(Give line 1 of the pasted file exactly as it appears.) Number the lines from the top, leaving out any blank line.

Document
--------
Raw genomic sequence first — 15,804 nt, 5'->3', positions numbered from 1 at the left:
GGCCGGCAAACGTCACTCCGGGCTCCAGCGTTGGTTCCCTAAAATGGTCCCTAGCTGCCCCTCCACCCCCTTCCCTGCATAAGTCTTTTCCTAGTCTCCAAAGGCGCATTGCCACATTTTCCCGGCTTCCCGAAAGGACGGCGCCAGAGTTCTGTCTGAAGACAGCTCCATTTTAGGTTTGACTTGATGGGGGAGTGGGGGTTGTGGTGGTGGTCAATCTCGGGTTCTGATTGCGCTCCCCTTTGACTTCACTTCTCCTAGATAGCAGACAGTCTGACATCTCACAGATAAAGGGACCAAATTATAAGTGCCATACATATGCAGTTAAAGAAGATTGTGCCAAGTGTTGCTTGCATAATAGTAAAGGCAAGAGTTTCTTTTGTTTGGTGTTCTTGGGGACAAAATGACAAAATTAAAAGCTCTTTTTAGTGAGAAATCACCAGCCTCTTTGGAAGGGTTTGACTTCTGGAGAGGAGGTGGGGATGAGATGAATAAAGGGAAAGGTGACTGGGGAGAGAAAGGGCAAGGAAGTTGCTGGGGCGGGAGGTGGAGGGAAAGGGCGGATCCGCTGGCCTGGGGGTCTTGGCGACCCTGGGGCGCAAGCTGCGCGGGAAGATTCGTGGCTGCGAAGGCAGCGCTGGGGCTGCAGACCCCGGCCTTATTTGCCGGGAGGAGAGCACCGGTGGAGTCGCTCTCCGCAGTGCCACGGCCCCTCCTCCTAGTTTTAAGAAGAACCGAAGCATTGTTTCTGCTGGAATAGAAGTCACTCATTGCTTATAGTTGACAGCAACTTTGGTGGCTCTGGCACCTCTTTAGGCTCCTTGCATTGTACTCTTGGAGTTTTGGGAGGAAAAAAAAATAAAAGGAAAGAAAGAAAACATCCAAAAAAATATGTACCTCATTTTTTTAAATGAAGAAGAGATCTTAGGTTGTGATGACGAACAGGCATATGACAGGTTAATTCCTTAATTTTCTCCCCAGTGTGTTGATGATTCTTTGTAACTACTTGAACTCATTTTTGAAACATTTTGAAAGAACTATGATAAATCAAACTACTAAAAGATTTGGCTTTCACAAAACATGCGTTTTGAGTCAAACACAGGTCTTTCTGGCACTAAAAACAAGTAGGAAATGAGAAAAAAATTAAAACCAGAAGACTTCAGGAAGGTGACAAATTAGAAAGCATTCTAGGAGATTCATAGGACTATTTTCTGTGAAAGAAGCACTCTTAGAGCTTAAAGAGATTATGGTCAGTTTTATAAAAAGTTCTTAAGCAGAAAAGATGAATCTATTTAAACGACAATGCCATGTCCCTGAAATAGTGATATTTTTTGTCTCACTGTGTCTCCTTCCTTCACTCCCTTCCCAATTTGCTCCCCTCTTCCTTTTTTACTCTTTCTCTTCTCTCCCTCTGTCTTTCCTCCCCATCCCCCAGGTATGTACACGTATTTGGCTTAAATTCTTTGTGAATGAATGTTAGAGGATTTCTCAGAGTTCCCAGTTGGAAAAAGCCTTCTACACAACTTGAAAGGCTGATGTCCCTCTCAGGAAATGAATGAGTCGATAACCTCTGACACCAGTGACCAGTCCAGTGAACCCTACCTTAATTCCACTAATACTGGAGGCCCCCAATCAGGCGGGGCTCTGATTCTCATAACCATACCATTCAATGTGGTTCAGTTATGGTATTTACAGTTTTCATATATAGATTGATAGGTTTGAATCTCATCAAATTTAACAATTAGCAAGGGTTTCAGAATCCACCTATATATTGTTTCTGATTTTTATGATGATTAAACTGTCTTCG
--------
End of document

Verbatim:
Raw genomic sequence first — 15,804 nt, 5'->3', positions numbered from 1 at the left: